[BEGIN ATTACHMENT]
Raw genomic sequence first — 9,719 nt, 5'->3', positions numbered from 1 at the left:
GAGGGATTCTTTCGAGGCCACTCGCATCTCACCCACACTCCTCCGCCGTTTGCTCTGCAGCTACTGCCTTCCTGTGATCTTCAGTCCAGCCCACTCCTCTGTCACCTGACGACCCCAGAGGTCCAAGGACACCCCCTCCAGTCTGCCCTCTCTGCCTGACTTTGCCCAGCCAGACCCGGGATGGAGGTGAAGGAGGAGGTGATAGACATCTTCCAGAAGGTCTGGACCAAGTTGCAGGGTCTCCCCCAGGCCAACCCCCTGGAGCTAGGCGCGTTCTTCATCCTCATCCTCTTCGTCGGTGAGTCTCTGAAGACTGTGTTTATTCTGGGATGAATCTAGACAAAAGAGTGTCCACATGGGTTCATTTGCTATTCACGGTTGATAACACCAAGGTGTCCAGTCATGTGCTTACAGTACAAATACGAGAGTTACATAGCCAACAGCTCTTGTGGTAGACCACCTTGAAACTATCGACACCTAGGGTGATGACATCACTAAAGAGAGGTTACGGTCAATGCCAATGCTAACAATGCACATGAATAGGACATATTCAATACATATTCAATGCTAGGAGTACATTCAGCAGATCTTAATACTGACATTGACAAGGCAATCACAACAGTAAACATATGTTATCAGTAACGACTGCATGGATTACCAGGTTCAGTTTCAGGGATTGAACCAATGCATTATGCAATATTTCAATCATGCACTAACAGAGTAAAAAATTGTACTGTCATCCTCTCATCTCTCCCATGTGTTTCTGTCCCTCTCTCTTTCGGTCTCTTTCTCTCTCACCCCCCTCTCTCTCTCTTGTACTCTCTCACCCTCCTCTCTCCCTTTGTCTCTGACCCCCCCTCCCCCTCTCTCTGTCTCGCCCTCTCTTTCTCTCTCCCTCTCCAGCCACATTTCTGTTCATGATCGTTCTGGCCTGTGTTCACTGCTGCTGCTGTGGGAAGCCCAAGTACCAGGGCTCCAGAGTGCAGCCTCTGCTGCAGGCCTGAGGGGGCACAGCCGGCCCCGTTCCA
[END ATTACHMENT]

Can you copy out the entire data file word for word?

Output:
Raw genomic sequence first — 9,719 nt, 5'->3', positions numbered from 1 at the left:
GAGGGATTCTTTCGAGGCCACTCGCATCTCACCCACACTCCTCCGCCGTTTGCTCTGCAGCTACTGCCTTCCTGTGATCTTCAGTCCAGCCCACTCCTCTGTCACCTGACGACCCCAGAGGTCCAAGGACACCCCCTCCAGTCTGCCCTCTCTGCCTGACTTTGCCCAGCCAGACCCGGGATGGAGGTGAAGGAGGAGGTGATAGACATCTTCCAGAAGGTCTGGACCAAGTTGCAGGGTCTCCCCCAGGCCAACCCCCTGGAGCTAGGCGCGTTCTTCATCCTCATCCTCTTCGTCGGTGAGTCTCTGAAGACTGTGTTTATTCTGGGATGAATCTAGACAAAAGAGTGTCCACATGGGTTCATTTGCTATTCACGGTTGATAACACCAAGGTGTCCAGTCATGTGCTTACAGTACAAATACGAGAGTTACATAGCCAACAGCTCTTGTGGTAGACCACCTTGAAACTATCGACACCTAGGGTGATGACATCACTAAAGAGAGGTTACGGTCAATGCCAATGCTAACAATGCACATGAATAGGACATATTCAATACATATTCAATGCTAGGAGTACATTCAGCAGATCTTAATACTGACATTGACAAGGCAATCACAACAGTAAACATATGTTATCAGTAACGACTGCATGGATTACCAGGTTCAGTTTCAGGGATTGAACCAATGCATTATGCAATATTTCAATCATGCACTAACAGAGTAAAAAATTGTACTGTCATCCTCTCATCTCTCCCATGTGTTTCTGTCCCTCTCTCTTTCGGTCTCTTTCTCTCTCACCCCCCTCTCTCTCTCTTGTACTCTCTCACCCTCCTCTCTCCCTTTGTCTCTGACCCCCCCTCCCCCTCTCTCTGTCTCGCCCTCTCTTTCTCTCTCCCTCTCCAGCCACATTTCTGTTCATGATCGTTCTGGCCTGTGTTCACTGCTGCTGCTGTGGGAAGCCCAAGTACCAGGGCTCCAGAGTGCAGCCTCTGCTGCAGGCCTGAGGGGGCACAGCCGGCCCCGTTCCA